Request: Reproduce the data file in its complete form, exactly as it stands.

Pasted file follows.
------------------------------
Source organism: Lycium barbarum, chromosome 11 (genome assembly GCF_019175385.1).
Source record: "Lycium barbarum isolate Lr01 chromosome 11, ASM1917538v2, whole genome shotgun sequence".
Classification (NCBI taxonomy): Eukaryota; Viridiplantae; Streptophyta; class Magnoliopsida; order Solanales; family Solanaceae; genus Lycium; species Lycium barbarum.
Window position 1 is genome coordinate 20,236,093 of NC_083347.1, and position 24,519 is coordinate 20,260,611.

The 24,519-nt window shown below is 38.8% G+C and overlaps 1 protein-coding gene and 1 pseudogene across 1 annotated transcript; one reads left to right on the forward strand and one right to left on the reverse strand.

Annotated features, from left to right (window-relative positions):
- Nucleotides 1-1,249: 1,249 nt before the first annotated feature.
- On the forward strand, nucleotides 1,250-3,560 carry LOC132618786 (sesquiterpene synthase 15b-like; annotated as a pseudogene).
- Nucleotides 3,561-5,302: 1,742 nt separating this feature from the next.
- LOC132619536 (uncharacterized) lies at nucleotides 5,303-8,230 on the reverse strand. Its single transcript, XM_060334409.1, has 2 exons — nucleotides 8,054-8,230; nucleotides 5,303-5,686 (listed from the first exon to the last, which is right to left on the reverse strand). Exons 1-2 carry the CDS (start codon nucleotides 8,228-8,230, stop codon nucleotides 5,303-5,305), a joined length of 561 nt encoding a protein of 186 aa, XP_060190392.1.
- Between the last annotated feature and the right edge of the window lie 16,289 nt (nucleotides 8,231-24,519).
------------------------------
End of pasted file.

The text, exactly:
Source organism: Lycium barbarum, chromosome 11 (genome assembly GCF_019175385.1).
Source record: "Lycium barbarum isolate Lr01 chromosome 11, ASM1917538v2, whole genome shotgun sequence".
Classification (NCBI taxonomy): Eukaryota; Viridiplantae; Streptophyta; class Magnoliopsida; order Solanales; family Solanaceae; genus Lycium; species Lycium barbarum.
Window position 1 is genome coordinate 20,236,093 of NC_083347.1, and position 24,519 is coordinate 20,260,611.

The 24,519-nt window shown below is 38.8% G+C and overlaps 1 protein-coding gene and 1 pseudogene across 1 annotated transcript; one reads left to right on the forward strand and one right to left on the reverse strand.

Annotated features, from left to right (window-relative positions):
- Nucleotides 1-1,249: 1,249 nt before the first annotated feature.
- On the forward strand, nucleotides 1,250-3,560 carry LOC132618786 (sesquiterpene synthase 15b-like; annotated as a pseudogene).
- Nucleotides 3,561-5,302: 1,742 nt separating this feature from the next.
- LOC132619536 (uncharacterized) lies at nucleotides 5,303-8,230 on the reverse strand. Its single transcript, XM_060334409.1, has 2 exons — nucleotides 8,054-8,230; nucleotides 5,303-5,686 (listed from the first exon to the last, which is right to left on the reverse strand). Exons 1-2 carry the CDS (start codon nucleotides 8,228-8,230, stop codon nucleotides 5,303-5,305), a joined length of 561 nt encoding a protein of 186 aa, XP_060190392.1.
- Between the last annotated feature and the right edge of the window lie 16,289 nt (nucleotides 8,231-24,519).